Strong Women in Comics

Read FeedShaw/Watha T. Daniel LibraryStaff Picks

Strong Women in Comics

Women have always been a part of comics, whether portrayed simply as superheroes, spies, damsels, villains, temptresses, scantily-clad distractions, or merely one-dimensional characters. The following brief (and certainly not comprehensive) list contains more recent titles and women characters who cannot be confined to one-dimensional comic tropes, but more diverse and complicated women of our modern age. If you are looking for more suggestions on this theme, check out J.C.'s list of Comics Featuring Adventurous Girls.

Rat Queens by Kurtis J. Wiebe
This graphic novel series stars the funniest, booze-loving, and pub brawl-starting adventurers for hire: Hannah the crass elven mage, Violet the rebellious dwarven fighter, Dee the atheist Cleric of a tentacle god, and Betty the halfling thief with an addiction to candy and hallucinogens. Together they form the Rat Queens, ne’er-do-wells that are always about to get kicked out the town if they didn’t keep saving it from horrible tentacle gods, giant trolls, plus your everyday orcs and goblins. What makes this series one of the best examples of female protagonists is not only that it celebrates Rat Queens’ hetero or queer sexuality and body positivity, but also that the women are strong whether they are crass and outgoing or shy and modest. This series has the strength and heart of nuanced women who have left their troubled pasts and support each other on their journey to make a living fighting monsters, getting into bar brawls, and even finding love.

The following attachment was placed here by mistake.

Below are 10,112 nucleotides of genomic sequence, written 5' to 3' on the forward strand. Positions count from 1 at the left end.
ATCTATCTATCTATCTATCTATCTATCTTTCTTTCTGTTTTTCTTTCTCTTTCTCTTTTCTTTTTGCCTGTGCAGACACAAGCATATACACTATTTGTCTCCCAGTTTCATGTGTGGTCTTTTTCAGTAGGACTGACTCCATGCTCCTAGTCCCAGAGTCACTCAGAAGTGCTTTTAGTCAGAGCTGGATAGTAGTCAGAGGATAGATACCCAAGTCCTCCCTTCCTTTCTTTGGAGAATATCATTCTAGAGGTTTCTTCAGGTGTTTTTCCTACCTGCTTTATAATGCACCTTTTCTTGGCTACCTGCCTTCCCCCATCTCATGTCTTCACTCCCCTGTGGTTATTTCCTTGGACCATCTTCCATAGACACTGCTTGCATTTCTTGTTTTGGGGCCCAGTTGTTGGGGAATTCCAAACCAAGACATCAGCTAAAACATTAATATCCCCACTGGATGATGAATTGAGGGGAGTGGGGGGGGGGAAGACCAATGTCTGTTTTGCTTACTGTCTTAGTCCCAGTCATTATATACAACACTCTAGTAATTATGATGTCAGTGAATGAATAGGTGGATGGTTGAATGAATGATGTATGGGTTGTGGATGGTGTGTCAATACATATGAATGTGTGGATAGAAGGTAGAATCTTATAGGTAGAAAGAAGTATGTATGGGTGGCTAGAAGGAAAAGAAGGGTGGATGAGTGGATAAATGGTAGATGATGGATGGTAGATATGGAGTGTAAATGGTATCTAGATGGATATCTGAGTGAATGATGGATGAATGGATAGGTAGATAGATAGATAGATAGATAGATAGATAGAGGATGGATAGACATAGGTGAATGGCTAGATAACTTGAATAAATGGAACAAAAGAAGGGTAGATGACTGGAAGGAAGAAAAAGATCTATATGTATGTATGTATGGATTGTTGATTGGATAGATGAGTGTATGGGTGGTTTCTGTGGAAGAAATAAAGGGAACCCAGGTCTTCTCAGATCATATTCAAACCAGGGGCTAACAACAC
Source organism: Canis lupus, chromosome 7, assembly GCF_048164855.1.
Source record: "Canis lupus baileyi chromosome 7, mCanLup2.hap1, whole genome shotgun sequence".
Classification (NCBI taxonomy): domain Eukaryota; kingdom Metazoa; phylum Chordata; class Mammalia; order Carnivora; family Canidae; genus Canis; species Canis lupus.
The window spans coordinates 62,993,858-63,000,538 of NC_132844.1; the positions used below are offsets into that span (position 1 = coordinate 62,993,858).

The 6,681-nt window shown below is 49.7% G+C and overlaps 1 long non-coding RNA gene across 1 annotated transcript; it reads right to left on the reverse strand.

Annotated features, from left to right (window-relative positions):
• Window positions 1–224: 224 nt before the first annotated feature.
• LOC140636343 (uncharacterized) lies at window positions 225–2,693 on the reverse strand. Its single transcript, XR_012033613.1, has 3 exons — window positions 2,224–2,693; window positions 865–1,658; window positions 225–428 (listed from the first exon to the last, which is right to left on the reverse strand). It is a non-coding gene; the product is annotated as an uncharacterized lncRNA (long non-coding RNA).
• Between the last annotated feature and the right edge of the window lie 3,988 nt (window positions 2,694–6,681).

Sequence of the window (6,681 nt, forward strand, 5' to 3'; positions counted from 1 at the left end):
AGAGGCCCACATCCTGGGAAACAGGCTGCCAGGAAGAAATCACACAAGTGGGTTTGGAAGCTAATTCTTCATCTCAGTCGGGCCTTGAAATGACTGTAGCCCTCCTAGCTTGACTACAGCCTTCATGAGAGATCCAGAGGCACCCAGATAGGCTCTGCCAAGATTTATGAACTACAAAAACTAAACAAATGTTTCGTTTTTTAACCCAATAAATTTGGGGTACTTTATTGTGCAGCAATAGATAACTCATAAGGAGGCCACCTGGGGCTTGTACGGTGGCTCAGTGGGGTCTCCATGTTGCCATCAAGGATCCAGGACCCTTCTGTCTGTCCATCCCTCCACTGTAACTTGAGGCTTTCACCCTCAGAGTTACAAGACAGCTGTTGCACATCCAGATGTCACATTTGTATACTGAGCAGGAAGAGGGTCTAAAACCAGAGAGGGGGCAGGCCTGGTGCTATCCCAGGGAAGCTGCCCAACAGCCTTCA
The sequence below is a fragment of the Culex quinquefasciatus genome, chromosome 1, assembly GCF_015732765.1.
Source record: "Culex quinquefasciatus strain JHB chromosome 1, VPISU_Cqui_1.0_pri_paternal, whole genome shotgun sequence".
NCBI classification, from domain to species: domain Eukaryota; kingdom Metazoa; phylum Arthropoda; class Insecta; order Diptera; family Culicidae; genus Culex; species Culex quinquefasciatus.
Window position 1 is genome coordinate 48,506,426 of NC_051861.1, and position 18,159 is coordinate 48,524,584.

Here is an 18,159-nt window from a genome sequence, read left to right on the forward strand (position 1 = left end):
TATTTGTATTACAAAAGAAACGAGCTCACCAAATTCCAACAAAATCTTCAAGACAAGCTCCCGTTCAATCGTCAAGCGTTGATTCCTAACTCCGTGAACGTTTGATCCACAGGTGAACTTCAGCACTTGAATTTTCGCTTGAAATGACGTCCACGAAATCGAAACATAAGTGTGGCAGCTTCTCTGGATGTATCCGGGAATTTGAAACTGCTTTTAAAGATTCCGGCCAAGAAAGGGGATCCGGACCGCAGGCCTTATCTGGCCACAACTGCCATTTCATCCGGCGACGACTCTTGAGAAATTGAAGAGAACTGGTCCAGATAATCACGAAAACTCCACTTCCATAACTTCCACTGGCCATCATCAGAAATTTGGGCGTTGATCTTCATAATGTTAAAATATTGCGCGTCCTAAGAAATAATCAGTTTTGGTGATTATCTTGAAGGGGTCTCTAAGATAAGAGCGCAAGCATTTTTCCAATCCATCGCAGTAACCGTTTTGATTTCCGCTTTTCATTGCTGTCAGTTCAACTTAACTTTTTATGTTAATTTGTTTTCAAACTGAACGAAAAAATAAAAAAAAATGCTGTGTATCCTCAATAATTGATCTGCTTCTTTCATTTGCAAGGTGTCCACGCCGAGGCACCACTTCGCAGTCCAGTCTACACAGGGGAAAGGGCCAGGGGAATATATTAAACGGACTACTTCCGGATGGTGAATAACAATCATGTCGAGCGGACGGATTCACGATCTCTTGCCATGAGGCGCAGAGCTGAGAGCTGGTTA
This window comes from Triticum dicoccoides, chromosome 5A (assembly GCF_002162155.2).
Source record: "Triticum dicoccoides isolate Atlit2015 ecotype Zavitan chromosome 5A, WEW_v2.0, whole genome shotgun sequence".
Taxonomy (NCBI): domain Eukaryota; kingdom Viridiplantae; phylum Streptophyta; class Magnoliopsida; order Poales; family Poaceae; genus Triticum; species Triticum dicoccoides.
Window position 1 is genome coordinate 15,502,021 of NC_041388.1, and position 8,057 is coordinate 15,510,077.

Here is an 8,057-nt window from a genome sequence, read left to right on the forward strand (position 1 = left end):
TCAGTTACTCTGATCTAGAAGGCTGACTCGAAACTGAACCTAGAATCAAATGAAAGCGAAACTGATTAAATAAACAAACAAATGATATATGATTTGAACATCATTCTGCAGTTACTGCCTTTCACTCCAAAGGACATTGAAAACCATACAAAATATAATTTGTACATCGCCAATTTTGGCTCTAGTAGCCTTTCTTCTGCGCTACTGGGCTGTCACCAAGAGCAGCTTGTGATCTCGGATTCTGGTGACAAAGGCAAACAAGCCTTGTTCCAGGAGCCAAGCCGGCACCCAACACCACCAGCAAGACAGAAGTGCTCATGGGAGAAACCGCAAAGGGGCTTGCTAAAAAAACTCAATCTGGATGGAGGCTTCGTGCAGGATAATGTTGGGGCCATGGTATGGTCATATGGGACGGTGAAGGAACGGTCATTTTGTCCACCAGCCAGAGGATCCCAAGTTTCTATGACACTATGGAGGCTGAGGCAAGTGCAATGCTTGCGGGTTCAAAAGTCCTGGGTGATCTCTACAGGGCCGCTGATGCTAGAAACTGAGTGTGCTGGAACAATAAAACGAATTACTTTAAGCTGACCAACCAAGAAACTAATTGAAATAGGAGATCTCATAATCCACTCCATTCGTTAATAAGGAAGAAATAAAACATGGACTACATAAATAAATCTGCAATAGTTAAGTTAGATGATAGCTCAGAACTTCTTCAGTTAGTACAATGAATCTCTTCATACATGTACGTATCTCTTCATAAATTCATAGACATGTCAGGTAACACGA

Jessica Jones: Alias by Brian Michael Bendis
Jessica Jones: Alias was part of Marvel Comics short-lived Max Comics division, which consisted of multiple series for the more mature reader, similar to movies with a R rating. This series was the inspiration for the Netflix show Jessica Jones, which stars the alcoholic former superhero. Jones, having left the superhero life behind, is now a private investigator, trying to eke out a living and staying out of trouble. However, when your past life comes back to haunt you, and the superhero community calls upon you for help, it is not quite so simple. This comic is styled like a film noir, where the plot twists and turns as evidence is discovered, and where everyone has secrets and cannot be trusted. Despite Jessica’s flaws, she is someone the superhero community and her clients can count on, because when faced with finding and rescuing missing persons, she is tough as nails and does not give up until she can save them, even if she struggles to save herself from her own demons.

Saga by Brian K. Vaughan
This tale is a space opera, a love story, a war epic, and is the greatest ongoing series in comics today.